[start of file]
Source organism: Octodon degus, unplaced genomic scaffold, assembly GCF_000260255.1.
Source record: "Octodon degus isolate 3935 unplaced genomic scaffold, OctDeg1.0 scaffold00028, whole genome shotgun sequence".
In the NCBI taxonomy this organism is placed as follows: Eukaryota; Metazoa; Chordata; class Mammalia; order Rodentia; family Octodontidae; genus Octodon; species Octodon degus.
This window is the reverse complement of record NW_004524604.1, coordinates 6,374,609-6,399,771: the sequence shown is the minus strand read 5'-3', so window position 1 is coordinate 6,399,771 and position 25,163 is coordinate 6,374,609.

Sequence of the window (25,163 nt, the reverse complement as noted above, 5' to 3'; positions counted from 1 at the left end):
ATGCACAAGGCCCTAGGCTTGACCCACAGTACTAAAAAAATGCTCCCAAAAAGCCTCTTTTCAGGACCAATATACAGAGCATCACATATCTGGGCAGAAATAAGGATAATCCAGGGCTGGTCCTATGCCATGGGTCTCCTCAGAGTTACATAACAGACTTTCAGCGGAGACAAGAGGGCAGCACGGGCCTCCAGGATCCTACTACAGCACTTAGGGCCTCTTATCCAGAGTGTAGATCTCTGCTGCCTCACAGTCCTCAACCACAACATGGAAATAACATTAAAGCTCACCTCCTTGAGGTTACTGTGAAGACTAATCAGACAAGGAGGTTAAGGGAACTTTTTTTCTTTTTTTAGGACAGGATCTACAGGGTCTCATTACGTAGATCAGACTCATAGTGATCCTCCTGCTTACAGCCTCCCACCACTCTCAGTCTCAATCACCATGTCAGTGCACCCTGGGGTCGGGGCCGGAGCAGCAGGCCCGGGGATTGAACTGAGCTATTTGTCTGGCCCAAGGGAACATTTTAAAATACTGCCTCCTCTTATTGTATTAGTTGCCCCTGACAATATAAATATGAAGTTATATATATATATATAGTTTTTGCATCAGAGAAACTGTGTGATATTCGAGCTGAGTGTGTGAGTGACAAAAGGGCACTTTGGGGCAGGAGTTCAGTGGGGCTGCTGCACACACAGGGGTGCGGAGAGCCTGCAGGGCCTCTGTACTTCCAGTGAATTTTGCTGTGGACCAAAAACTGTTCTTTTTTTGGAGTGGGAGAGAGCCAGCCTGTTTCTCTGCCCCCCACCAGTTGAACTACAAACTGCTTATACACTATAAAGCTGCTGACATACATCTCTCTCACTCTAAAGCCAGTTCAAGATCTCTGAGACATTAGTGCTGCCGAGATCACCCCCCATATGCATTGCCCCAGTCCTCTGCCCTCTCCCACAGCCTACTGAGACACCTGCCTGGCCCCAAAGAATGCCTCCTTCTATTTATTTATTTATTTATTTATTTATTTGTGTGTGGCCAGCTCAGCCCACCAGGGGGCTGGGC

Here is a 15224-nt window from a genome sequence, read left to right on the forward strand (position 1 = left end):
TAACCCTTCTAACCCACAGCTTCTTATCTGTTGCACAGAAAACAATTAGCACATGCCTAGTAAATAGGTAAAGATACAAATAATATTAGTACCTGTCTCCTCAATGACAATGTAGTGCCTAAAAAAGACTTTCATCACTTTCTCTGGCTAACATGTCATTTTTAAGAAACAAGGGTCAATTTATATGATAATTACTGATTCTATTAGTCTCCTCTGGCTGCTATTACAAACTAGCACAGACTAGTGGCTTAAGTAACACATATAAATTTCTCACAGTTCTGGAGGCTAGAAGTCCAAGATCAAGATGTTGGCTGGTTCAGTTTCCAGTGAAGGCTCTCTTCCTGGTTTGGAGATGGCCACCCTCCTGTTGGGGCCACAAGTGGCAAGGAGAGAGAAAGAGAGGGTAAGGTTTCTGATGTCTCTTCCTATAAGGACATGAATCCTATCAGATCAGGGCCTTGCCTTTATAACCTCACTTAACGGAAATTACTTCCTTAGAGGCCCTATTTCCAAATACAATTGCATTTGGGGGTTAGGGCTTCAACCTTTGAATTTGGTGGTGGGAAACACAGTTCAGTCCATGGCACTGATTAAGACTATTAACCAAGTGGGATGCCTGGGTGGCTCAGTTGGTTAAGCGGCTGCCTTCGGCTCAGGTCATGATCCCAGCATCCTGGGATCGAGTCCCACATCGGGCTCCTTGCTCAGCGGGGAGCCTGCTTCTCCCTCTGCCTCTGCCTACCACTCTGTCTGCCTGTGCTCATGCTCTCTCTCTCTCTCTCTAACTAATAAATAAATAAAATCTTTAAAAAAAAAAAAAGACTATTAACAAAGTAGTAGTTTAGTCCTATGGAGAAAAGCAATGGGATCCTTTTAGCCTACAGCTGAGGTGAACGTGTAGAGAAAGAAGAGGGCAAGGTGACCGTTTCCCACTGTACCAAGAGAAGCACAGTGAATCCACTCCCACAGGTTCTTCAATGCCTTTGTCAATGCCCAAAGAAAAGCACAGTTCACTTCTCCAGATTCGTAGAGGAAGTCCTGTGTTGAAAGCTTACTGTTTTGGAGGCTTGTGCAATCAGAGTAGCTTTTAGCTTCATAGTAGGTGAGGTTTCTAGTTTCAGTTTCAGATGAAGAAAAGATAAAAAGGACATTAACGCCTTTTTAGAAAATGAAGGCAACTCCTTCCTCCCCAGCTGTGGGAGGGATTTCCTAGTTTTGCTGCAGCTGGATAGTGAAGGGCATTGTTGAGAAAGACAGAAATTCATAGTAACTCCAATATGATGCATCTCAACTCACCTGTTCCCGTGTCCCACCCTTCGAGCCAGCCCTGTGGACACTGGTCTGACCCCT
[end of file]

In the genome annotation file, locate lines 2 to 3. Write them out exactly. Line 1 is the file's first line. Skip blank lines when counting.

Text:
Source record: "Octodon degus isolate 3935 unplaced genomic scaffold, OctDeg1.0 scaffold00028, whole genome shotgun sequence".
In the NCBI taxonomy this organism is placed as follows: Eukaryota; Metazoa; Chordata; class Mammalia; order Rodentia; family Octodontidae; genus Octodon; species Octodon degus.